Friday 15 February 2019

On #HomeEducating and #Scaremongering

The above post has really got me going. I am so tired of the scaremongering surrounding home education and 'children slipping through the net.' The educational net has holes in it, can you not see them? - this is the educational new net in the UK. My eldest son attended a state school in London, where middle class children were tutored within an inch of their lives to get into the private schools. Those that were skinter became Christians in year 5 in order to get their kids into the top church school. It was the working class kids that 'slipped through the net.' They had no choice about the schools they went to, though the ones in North London where we lived were the best of the lucky dip that was state provision in the mid nineties. I know of a clever estate kid who is dealing now. I also know of a clever kid who went to Oxbridge and is now caning drugs and 'taking time out' from Oxbridge. Why? I won't pass on what I know as I haven't spoken to him personally, though my son has. He is not the only privately educated kid who is screwed up. I know many of them – this is not necessarily the fault of the school. I was a TA at a top North London private school where I helped in year one. These kids were ‘selected’ at 2. I was gobsmacked at what an emotional mess so many in the class were. Many of them were brought up by nannies. Some weren’t very bright, but they all passed into the upper years it was a done deal given these parents had helped bankroll the system since nursery, though I'll wager those kids were very stressed as they went along. Children need their parents to be actively involved in their education and their lives - some kids are in school from breakfast club to after school club - this is state care.

The clever working class kid might have done very well had his teacher been able to prepare him for a grammar school the likes of which are now nicked by people like Nick Clegg and Tony Blair - working class kids don't get a look in to those as they would need to be tutored for the exams and as teachers can no longer prepare them for the exams, these kids don't do them. Of course there are exceptions to all these cases, but this is what I have observed over my time of being a parent for the past 22 and a half years.

As for the cases of children being abused by non-state provision – where is the evidence for this? Is she referring to the unregistered Islamic schools, where girls are reported to suffer educationally? I have only heard of one case of a home educating family being abusive - the case of Dylan Seabridge– where a home educating family was done for abuse. But we all know of the many Victoria Climbie or Khyra Ishaq cases that slip through the traditional school nets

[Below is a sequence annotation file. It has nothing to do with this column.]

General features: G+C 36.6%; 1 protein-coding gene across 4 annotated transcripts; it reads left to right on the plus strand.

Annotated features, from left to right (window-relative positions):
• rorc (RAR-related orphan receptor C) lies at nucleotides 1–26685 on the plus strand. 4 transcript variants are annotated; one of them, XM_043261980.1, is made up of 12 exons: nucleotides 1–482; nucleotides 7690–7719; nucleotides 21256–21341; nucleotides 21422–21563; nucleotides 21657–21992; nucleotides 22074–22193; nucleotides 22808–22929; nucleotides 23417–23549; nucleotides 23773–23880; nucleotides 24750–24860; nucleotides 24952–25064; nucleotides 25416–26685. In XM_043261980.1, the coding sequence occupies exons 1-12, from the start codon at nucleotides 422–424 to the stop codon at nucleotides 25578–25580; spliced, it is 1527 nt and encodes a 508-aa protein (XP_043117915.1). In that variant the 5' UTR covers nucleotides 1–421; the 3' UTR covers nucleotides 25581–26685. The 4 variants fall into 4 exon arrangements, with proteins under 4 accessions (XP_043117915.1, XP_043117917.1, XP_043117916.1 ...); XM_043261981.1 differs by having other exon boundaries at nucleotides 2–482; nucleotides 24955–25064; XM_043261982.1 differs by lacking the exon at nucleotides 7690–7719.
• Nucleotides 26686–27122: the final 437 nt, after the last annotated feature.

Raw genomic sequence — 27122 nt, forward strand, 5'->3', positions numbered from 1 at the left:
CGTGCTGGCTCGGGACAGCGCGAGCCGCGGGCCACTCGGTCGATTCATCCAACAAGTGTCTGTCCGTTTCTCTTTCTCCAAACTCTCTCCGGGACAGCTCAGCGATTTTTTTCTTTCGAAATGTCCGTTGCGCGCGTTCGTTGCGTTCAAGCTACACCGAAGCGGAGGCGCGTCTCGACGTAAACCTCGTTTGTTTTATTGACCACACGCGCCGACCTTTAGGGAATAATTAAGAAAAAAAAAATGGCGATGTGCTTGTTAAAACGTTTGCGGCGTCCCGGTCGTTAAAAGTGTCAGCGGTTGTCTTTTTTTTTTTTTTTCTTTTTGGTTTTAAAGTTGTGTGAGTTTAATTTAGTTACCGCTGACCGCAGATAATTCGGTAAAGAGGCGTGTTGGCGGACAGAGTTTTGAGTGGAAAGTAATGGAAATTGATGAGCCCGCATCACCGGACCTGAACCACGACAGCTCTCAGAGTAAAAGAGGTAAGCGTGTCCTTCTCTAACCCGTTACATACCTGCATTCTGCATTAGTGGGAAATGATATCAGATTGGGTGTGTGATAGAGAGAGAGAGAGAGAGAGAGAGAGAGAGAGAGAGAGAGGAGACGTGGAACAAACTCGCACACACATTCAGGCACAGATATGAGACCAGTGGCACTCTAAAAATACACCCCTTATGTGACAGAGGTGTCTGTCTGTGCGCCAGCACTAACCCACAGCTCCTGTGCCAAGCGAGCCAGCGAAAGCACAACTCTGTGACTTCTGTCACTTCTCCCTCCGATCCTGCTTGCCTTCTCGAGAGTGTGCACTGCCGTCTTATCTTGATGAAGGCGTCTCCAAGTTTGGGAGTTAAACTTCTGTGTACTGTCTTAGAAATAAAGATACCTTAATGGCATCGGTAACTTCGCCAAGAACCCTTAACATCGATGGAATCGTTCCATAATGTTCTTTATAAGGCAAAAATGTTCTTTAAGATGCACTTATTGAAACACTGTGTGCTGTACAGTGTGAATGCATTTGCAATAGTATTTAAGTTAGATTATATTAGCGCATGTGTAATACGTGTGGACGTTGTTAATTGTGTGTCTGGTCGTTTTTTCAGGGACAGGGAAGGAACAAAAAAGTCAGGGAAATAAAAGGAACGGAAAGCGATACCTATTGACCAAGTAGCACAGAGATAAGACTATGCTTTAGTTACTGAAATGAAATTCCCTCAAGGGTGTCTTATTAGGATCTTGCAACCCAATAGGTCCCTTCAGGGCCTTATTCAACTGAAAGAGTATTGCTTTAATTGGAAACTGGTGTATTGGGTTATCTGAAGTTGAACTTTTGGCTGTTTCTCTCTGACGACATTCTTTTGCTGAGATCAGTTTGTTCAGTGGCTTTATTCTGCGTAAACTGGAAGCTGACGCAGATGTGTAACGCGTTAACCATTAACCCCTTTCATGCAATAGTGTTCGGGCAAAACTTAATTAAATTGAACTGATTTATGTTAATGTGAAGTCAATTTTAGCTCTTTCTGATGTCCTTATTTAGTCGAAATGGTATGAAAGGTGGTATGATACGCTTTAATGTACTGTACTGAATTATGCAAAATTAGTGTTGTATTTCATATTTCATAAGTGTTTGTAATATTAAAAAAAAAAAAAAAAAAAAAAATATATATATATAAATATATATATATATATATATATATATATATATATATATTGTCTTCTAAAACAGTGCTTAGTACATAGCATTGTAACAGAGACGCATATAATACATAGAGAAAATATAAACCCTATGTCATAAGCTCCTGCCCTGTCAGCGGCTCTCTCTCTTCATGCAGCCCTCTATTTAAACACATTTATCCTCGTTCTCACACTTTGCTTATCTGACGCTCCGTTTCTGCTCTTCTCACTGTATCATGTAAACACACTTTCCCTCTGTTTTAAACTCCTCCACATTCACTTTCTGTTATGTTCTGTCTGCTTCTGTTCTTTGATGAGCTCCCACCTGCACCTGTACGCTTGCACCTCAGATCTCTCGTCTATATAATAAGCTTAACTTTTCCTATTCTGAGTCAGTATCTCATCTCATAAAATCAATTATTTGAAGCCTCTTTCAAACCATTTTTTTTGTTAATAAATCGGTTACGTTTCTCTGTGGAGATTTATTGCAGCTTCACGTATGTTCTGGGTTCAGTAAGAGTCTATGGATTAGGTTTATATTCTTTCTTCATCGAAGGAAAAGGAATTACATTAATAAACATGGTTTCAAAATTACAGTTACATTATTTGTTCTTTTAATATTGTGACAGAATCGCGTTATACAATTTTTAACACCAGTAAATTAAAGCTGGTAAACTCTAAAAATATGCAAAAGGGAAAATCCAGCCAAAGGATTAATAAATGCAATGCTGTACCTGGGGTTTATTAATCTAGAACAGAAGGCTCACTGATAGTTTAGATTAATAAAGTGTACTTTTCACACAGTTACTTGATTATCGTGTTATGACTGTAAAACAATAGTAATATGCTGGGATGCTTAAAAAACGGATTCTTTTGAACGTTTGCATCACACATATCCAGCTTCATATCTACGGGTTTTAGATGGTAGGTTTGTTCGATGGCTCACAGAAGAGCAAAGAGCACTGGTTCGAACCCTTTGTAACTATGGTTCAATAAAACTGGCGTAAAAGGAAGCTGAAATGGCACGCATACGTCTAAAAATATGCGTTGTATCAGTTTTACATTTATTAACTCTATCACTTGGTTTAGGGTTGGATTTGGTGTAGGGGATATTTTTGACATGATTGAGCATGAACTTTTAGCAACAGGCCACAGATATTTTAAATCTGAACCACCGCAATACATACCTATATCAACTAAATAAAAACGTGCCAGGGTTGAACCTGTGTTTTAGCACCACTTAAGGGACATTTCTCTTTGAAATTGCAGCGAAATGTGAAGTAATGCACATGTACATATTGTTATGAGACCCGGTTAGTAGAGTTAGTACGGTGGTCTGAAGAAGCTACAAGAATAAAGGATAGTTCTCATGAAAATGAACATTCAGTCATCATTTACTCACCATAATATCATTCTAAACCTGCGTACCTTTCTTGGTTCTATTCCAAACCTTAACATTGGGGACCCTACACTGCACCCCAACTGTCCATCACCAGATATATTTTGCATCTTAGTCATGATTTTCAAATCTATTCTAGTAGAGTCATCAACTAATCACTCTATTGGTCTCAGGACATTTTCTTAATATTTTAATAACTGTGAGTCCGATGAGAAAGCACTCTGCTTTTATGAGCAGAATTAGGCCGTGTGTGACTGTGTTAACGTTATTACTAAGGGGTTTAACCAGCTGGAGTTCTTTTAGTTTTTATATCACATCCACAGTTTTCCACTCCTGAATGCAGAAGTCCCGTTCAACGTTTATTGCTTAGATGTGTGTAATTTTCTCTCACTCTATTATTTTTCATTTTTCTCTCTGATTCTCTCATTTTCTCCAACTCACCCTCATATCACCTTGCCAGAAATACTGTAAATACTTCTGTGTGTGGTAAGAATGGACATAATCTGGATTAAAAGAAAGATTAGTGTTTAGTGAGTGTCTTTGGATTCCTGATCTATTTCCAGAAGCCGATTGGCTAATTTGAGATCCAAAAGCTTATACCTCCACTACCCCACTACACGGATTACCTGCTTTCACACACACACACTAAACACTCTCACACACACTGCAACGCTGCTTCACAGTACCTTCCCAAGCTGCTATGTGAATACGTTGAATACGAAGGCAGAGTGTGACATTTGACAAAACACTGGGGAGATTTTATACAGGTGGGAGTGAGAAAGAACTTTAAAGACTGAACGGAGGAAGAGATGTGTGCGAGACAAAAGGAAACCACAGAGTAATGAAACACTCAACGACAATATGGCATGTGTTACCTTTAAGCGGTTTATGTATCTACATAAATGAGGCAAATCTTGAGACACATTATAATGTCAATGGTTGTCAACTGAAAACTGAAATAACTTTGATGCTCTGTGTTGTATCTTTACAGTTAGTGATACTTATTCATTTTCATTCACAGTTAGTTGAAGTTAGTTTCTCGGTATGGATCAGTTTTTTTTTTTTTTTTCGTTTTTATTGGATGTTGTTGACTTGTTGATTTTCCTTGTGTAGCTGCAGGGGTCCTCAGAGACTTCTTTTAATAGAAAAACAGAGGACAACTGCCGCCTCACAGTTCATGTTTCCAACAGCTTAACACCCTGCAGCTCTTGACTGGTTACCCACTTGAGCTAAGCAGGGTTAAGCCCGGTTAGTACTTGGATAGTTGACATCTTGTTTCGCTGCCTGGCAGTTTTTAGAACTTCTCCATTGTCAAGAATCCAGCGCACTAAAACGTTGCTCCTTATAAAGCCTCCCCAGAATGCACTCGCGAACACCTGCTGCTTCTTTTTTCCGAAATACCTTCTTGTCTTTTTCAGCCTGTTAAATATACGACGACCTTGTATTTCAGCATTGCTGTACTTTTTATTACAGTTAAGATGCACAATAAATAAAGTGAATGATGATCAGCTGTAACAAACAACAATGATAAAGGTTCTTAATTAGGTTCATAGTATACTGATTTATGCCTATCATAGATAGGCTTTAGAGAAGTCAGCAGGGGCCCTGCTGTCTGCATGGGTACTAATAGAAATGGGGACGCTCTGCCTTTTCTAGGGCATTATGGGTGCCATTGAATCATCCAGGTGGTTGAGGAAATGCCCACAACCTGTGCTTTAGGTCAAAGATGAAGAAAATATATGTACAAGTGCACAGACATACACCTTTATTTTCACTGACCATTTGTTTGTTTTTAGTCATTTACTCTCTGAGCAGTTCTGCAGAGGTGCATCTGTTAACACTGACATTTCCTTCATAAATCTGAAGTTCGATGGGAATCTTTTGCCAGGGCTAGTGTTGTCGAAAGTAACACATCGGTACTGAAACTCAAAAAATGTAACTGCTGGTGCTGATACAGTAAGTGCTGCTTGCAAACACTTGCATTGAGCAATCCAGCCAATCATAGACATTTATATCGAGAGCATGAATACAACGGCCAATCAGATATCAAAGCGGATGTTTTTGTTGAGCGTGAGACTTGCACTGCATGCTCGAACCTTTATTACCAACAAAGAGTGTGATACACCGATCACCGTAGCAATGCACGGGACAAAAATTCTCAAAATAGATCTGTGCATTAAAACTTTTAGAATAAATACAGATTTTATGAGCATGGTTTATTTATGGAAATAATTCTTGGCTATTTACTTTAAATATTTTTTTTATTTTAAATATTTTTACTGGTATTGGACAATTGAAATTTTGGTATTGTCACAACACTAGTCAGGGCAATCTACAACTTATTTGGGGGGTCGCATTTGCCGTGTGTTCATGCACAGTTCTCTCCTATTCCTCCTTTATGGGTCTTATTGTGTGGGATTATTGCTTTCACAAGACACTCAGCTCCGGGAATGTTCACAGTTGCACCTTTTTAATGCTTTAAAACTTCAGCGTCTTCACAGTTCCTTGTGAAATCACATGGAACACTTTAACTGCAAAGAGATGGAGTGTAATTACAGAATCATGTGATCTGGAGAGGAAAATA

I began home educating when we were transitioning from London to Wales. As part of my research on home ed. I met other families whose older children impressed me with their emotional maturity and general all roundedness. My eldest who was gifted and thus way ahead in early years was bored out of his bracket by age 9. I couldn't get my son into the local state primary school. It was the late nineties and the population of London had swelled to an extent that the system was groaning. He went to a church school in North London. He thrived the most when I took him out of school for 3 months to take him on field work (and backpacking afterwards) when I ran a charity based on the Thai/Burma border in the camps. He played football with kids on crutches and mucked about in a boat who had landmine injuries and joined in with art therapy/language classes. He doodled his way (in both senses) and was later offered interviews at UCL, Goldsmiths and Chelsea. He chose Chelsea, despite my begging him not to and bored, dropped out after a year, but he is making music, and art and working as an extra on films and television and gardening in order to keep himself as an artist. He came out in the wash basically, though his T-Shirt may have come out tye dyed – not, he would never wear a ty-dye t-shirt – but you catch my Drift.